So what did Scenic Eclipse do? Apparently there was a healthy discussion among the Discovery Team and then: Scenic Eclipse sent me down again, but this time with the two marine biologists; with one (Alice) describing what we were seeing and how things interrelated, as if I had no marine biology background. It really made the experience come alive. Alice was doing great right up until Alex, the pilot, spotted an octopus…and then another! We all geeked out!
This was Epic for two reasons. Obviously the octopus, but also not only being receptive, but taking the suggestion to heart and putting it into action!
One hint: Don’t try to zoom in your iPhone or camera on anything because the bubble will distort things. You can play with it during your 40-minute dive to find your equipment’s sweet spot. When you are back in your suite, you can edit the photos to zoom in more.
The price for this magical experience is $775 per person. It, too, is expensive but, again, a far more memorable seat than a business class seat on a plane.
Unfortunately, due to the timing of my submarine experience, I was not able to make my second expedition of the day at Georges Point. Somehow, I don’t feel like I missed the chinstrap penguins too much. On expedition this happens from time to time. If you make it back to join another group you will be accommodated. But if not, your unique experience of helicopter, submarine, kayak or paddleboard is, well, just that!
My second day started at one of the most beautiful places I have visited in Antarctica and always a favorite: Neko Harbour. Rather than the spectacular view of all of the glaciers, I saw snow… a lot of snow. And then the snow got heavier…really heavy! But, again, Scenic Eclipse, the captain and the Discovery Team worked together to make sure this was a highlight – truly Epic – rather than conditions that cut the experience short.
I landed among the Gentoo penguins and when I say among, I mean among. We are required to keep about 15 feet from them, but they don’t need to follow those constraints and dozens and dozens of them decided they weren’t going to. They delivered a literal picture postcard moment!
You know how I say, “You should just find a rock, sit and let Antarctica come to you.” Well, with all the snow I couldn’t find a rock, but I did find a spot about three-quarters up a snow-covered hill that was just the perfect spot. And there I stood, sometimes chatting with a Discovery Team member and sometimes in silence…for over two hours.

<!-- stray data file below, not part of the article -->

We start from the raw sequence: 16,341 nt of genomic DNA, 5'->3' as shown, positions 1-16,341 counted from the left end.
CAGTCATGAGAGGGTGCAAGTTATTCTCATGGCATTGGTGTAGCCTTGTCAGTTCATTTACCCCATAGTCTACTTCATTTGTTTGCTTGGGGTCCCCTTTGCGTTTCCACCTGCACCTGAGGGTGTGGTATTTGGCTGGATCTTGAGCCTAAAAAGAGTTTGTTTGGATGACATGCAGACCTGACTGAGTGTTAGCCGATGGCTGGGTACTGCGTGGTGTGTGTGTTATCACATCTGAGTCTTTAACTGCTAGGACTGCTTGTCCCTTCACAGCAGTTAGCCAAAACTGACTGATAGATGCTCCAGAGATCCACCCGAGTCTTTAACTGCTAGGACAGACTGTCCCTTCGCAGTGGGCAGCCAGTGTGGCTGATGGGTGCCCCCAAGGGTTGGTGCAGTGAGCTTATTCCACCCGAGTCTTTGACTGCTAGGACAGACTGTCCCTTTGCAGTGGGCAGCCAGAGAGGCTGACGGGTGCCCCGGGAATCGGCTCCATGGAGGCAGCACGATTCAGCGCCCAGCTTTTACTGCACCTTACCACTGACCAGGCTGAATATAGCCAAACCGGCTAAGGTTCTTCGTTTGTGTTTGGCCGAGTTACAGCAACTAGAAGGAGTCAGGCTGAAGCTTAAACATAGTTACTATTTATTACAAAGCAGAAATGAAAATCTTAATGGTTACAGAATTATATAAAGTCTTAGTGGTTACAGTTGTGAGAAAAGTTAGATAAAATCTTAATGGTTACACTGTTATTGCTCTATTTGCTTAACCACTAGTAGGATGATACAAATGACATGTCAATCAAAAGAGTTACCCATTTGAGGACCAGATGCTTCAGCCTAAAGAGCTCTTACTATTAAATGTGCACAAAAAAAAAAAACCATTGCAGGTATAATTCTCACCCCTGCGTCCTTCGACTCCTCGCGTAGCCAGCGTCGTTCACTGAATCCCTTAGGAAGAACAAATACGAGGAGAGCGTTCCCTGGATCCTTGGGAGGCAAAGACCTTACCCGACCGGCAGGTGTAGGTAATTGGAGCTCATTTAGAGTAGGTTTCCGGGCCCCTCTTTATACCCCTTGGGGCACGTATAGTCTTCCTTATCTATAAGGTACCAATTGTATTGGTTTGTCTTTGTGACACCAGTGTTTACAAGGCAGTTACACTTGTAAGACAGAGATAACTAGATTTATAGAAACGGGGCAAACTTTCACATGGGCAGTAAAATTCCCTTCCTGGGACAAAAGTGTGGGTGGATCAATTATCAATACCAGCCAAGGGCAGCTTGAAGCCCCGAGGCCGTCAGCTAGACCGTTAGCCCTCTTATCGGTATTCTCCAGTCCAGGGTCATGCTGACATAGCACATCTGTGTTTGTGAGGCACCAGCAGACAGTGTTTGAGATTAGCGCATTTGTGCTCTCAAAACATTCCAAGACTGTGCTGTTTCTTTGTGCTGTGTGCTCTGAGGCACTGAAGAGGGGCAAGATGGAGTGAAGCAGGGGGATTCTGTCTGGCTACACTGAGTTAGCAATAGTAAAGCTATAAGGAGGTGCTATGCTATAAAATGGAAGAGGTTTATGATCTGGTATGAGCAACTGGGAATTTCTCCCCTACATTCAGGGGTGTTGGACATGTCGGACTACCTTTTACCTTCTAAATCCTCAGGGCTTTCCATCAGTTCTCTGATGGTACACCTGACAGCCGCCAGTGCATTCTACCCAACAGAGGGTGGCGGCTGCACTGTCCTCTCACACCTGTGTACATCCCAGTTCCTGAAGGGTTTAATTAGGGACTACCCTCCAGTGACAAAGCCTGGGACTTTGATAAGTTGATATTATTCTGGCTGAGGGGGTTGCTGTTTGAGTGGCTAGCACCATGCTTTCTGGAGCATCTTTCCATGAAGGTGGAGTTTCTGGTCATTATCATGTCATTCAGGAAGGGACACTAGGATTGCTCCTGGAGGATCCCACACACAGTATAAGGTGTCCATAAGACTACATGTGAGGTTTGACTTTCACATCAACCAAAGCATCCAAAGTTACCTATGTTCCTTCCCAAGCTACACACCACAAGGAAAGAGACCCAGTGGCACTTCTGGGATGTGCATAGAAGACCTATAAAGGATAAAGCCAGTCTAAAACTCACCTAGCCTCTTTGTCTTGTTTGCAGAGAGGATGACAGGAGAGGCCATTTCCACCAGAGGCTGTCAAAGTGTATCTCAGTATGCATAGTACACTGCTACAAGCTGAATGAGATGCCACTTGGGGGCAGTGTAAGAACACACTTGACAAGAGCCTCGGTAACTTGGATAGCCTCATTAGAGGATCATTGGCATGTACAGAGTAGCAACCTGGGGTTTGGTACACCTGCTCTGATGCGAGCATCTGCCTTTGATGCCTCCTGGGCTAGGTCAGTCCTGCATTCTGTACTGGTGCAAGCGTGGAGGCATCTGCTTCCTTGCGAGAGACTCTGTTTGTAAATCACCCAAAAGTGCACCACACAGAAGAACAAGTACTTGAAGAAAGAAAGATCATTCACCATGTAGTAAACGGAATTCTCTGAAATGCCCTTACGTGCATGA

With the snow falling, the smell of Antarctica (fortunately well above the smell of penguin guano!), the almost black-and-white lighting, it was a mind-fulfilling experience. (It was also an experience my good camera didn’t appreciate. It died. But as I have said, putting the camera down is far more important. I did have a small camera and my iPhone as backups.)
Another Epic experience was a reminder that sometimes, when you think the landing will just be OK, ya gotta go. We landed at Mickkelsen Harbour for a gander at some gentoo penguins, a few fur seals, an waterboat relic and some whale bones. I saw in the distance some zodiacs staying an area because there was a very curious leopard seal. I simply asked if I could be taken over there – groups are not a formality on Scenic Eclipse unless necessary – and there this beautiful creature was. It was not the menacing blob of reptilian looks that I have seen on land, but an incredibly elegant and engaging animal.
I have a great video, but unfortunately, I don’t have the bandwidth to upload it now.
As a final example of my Epic expedition experiences on the Scenic Eclipse – and there are more! – Deception Island. I have always considered Deception Island to be a living Ansell Adams photograph with its black volcanic sand, stark mountains and overall monochromatic presence. But today it was so much more!
After years of “Let’s see if we might be able to land at Bailey Head to see thousands of chinstrap penguins…Nope” this time we landed. And what we saw, in this rarified landing, was absolutely mind-blowing! After landing on this spectacular black sand beach with dozens of fur seals and penguins on one side and stark cliffs rising to the other, there was a narrow pathway to chinstrap penguins from right in front of your feet to beyond your vision both in front and looking skyward; with an eerie soft green moss highlight it.
It was simply impossible to capture the vastness, the colors, the energy of this place. Epic!
Scenic Eclipse was built, and the program developed, to deliver the ultimate in luxury expedition experiences. I can state without hesitation that the delivery of the Expedition Experience was, well, EPIC!